If you want to know how to make Clint Eastwood's day—take him to lunch and pick up the tab. Mr. Mayor's reputation as one of the most frugal top guns on the Warner Bros, lot is out of the closet, literally. It seems that multimillionaire Eastwood hangs 'em high—and often. Clint has a habit of taking home all the wooden coat hangers in his office closet and then complaining to the studio that there aren't enough. And. according to one associate, business luncheons with Eastwood are no treat. "Working with Clint over lunch means getting your brains picked and then being charged $3.95 for the club sandwich." But wouldn't you want Eastwood overseeing your city budget?

Director Sergio Leone, godfather of the Italian spaghetti Westerns that helped launch Eastwood's career, says he wants to do a remake of Gone With the Wind. Leone, 65, whose last flick, Once Upon a Time in America, enchanted neither critics nor audiences, says the 1939 Vivien Leigh-Clark Gable masterpiece did not do justice to Margaret Mitchell's book and was too phony looking for his taste. "How can you paint the sky scarlet in the studio and expect people to think it's real?" Should he succeed in his quest, Leone is firm about where he'll shoot exteriors to capture an authentic Southern milieu: the republic of Georgia (Stalin's birthplace) in the U.S.S.R.

Mark Harmon is taking the Rodney Dangerfield route and going back to school. In his next feature, Harmon will do Summer School, a comedy to be directed by Carl Reiner. Harmon will play a happy-go-lucky gym teacher who is reluctantly drafted into teaching English for a summer.

A U.S. Senator probably shouldn't talk this way, but John Kerry, a Democrat from Massachusetts, was clearly irked by reports linking him to Morgan Fairchild after the pair were seen acting chummy at a Martha's Vineyard restaurant. That's "crap!" was the official denial issued from the Senator's office. Through an aide, Kerry did tell a Boston newspaper that he first met Fairchild at a Democratic fund raiser in L.A. last year and then "bumped into" her again two months ago in Israel, where he was on a fact finding mission and she was shooting Sleeping Beauty.

Hi ho! Hi ho! It's off to the sound booth they go! An animated feature, Snow White and the Seven Dwarf Elves, due out next year, will be dubbed by an all-star cast: Dom DeLuise as the voice of the mirror on the wall, Irene Cara as Snow White, and Tracey Ullman, Carol Channing, Zsa Zsa Gabor and Sally Keller-man as the elves, and Joni Mitchell as Mother Nature.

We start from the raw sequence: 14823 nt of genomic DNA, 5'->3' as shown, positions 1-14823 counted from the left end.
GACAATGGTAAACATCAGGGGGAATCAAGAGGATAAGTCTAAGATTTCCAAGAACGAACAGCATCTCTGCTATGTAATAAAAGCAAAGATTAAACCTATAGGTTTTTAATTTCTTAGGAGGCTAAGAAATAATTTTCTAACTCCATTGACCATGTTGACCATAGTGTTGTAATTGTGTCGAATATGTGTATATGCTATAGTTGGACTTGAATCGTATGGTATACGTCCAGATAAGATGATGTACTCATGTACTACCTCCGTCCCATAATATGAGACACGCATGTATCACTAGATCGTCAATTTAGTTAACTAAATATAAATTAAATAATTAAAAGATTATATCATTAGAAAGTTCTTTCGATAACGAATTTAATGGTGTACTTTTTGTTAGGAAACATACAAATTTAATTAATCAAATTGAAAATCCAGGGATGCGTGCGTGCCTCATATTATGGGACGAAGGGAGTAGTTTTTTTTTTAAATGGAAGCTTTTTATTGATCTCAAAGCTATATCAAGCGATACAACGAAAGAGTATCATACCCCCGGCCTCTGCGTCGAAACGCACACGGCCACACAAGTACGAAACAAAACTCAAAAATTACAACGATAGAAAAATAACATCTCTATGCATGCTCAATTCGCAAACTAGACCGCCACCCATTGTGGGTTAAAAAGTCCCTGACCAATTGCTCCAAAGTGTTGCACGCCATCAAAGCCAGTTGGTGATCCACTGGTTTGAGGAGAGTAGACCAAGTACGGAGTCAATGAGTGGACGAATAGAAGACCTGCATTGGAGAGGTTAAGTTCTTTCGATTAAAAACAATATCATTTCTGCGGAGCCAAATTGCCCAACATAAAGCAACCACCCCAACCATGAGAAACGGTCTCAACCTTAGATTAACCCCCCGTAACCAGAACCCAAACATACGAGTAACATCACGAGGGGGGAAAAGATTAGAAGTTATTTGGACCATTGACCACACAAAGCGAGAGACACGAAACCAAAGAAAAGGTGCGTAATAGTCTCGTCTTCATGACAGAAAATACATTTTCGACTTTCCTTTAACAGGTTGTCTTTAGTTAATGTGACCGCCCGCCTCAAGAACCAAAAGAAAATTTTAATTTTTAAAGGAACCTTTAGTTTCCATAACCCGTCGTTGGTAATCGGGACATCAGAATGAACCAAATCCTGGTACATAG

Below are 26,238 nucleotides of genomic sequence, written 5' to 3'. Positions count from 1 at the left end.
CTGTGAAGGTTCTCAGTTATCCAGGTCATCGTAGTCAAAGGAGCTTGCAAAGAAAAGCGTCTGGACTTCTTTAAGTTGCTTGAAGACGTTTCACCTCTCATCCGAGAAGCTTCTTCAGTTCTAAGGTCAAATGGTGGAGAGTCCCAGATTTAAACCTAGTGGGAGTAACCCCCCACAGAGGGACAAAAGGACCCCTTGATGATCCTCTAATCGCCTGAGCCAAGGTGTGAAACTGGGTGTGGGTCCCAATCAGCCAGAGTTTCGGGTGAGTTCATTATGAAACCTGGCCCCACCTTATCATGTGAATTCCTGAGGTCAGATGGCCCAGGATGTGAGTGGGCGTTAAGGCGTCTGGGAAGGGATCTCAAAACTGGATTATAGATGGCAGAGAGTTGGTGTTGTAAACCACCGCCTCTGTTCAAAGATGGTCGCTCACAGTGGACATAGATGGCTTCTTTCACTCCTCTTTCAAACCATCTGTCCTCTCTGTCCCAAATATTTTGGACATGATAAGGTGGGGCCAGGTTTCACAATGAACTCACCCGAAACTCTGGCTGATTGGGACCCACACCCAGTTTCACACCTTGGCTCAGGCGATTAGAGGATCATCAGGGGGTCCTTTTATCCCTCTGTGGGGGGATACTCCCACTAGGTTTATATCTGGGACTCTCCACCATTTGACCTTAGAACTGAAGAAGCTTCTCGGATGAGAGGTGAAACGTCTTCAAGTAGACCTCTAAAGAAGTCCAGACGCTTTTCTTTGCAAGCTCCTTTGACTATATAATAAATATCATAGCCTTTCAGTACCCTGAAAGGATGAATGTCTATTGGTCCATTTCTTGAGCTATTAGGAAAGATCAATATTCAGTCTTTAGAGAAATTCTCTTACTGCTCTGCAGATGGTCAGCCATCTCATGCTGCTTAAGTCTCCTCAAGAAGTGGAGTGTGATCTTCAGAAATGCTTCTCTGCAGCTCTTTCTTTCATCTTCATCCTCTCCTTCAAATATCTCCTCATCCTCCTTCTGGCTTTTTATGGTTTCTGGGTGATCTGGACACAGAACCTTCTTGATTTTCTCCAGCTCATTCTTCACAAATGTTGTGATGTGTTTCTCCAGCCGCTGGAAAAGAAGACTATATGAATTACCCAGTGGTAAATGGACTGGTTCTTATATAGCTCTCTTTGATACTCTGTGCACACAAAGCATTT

And they called it poppycock! Paul Anka is denying reports that he'll run for mayor of Monterey, Calif., where he lives. "I shall not run for office," declares Anka. "And if elected, I shall not serve. I'm flattered, but politics isn't my thing. Besides, if Eastwood is having trouble with the Carmel City Council, a simple 'Go Ahead—Make My Day' will keep them in tow. I doubt a stern chorus of Put Your Head on My Shoulder could accomplish the same thing." No, but he might try My Way.

That wretched scene in the movie Pirates, in which Walter Matthau and Chris Campion eat half a dead rat (Matthau gets the end cut), may be repelling viewers, but it tickled Cannon Films honcho Menachem Golan pink. When the rat-eating scene came on during a screening, the audience winced, but someone sitting near Golan said the mogul cried with childlike glee: "Wonderful! Isn't that wonderful! The kids will love it!" For those who don't love it, executive producer Thorn Mount, clears everything up: "The movie is a comedy, and this is a very humorous scene. Our prop department is to be commended for how realistic the rat looks." And how realistic is it? "It's a well-disguised Rock Cornish game hen. Walter thought it was delicious and would have gladly eaten some more." Seconds? Make that ratatouille!